This October, Prof. Alberto Garcia, Director of the UNESCO Chair in Bioethics and Human Rights, will participate in the Workshop “Vaccines, Anti-Vaccination Movements and Communication (Fake News)” within the project COMPARE that has received funding from the European Union’s Horizon 2020 research and innovation program under grant agreement No. 643476. The panel is multidisciplinary and multi-sectoral precisely because the meeting’s objective is not to discuss vaccines but trying to understand why citizens often do believe in false myths or fake news. The first day will be dedicated to the analysis of the communication among politicians, patients and journalists, while the second day will be focused on the analysis of the “correlation” that exists between vaccines and autism. In this context Prof. Alberto Garcia will have the possibility to share the results of the research on vaccines and guidelines of Informed Consent carried out during the year through the i-Consent project within the Horizon 2020 research and innovation program under grant agreement No 741856. Read the program by clicking on this link.
Video – Extracts from “Multiculturalism and Interreligious Perspective on Informed Consent” Workshop
The UNESCO Chair in Bioethics and Human Rights hold its 6th international Bioethics, multiculturalism and religion workshop to discuss issues of informed consent and clinical research on February 21-23. As part of the i-Consent consortium (a project funded by the European Union – Horizon 2020), the ethical reflections of the workshop focused on the multicultural and interdisciplinary dimension of the ethical requirements of informed consent applied to transnational / clinical research and vaccination.
By Fausto Martinez & Andrea Iannone –
Bioethics is the discipline that studies human behavior in healthcare and life sciences. It also examines values, rational, and moral principles at the basis of decisions in medicine and biology. Bioethicists recognize that mankind has always pursued greater knowledge, and that the goal of scientific research is to obtain concrete benefits for patients. Therefore, bioethicists are often concerned about the researcher or doctor on one hand, and the patient as the subject of experimentation on the other. In between them lie a vast array of recent technological developments (for example, biotechnology) that stimulate a series of questions. Is science “unstoppable” or does it have limits? Is biomedical technology truly morally neutral? Is emphasizing the human utility of scientific investigation and experimentation ethically relevant?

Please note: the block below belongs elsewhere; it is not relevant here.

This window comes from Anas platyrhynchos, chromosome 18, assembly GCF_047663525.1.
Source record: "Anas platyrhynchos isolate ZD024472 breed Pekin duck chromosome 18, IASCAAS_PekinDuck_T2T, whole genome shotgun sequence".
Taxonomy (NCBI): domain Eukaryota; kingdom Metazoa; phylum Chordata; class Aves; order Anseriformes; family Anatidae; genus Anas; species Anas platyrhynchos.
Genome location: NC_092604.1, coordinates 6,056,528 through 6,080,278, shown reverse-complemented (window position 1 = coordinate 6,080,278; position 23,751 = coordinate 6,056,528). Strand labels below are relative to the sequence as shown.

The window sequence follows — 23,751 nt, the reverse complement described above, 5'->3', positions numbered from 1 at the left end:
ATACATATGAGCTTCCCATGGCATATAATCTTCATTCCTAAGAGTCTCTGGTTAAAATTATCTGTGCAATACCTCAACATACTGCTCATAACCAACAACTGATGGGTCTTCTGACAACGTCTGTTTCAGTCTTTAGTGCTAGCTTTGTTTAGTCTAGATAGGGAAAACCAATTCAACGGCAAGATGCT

Researchers addressed these and other questions at the third symposium by A.S.I.E.R.I (Asociación de Investigadores Españoles en la República Italiana, the Association of Spanish Researchers in Italy) on May 18, 2018, at the the Real Academia de España en Roma, Italy. The topic of the conference was “Responsible Innovation and Research”. Further discussion centered on the I-Consent project, funded by the European Union Horizon 2020 Programme. Briefly put, the project aims to improve guidelines on informed consent in vulnerable populations under a gender perspective.
Innovation and research can be defined as “responsible” if they respect human rights. Based on the ethical and juridical principles of the Universal Declaration on Bioethics and Human Rights, human rights are human beings’ inherent moral and legal entitlements to dignity, liberty, and equality at any historical moment, in any context. Therefore, the human dignity of both the patient and the researcher must be respected in scientific research and medical practice.
Since they can experience pain, distress and lasting damage, animals are also entitled to humane treatment in medical and scientific research. Whenever possible, appropriately licensed scientists should experiment with specimens with lower neurophysiological sensitivity, thus reducing the number of live vertebrates involved. When animals with higher pain sensitivity are necessary for experimental purposes, researches are advised to adopt techniques to avoid suffering, stress, or injury.
During the symposium, Prof. Alberto García, Director of UNESCO Chair in Bioethics and Human Rights at Università Europea di Roma and the Pontifical Athenaeum Regina Apostolorum, underscored the importance of respecting the human patient’s privacy. This process includes compliance on the part of the experimenting institution with data collection and sharing regulation being paramount. Patients have a right to know what data is collected, with whom it is shared, and how they can rectify or delete it – if they so choose – in the future.
According to García, non-discriminatory and non-stigmatizing medical research practices ensure the equal treatment of patients. He also stated that patients’ rights need to be observed not only during research, but also after its completion. Once a drug has been released onto the market, there must be a phase of pharmaceutical vigilance to monitor identify and evaluate previously unreported adverse reactions to the drug.
In his last point, Garcia discussed the I-Consent project. In particular, our UNESCO Chair will explore and analyze baseline knowledge of IC for the development and validation of ethical issues concerning informed consent in translational/clinical research and vaccination. Clear informed consent procedures ensure that patients’ dignity is upheld. Informed Consent is a document of utmost important for a patient since it allows him to voluntarily decide to participate in research. However, the research’s objectives are often not shared with the concerned stakeholders. That is why informed consent must become a process during which patients have the essential information clearly presented to them. Innovative tools, such as videos, comic strips, or apps might favor communication among all stakeholders. If not, those unable to consent – often the most vulnerable among us – risk seeing their human rights violated.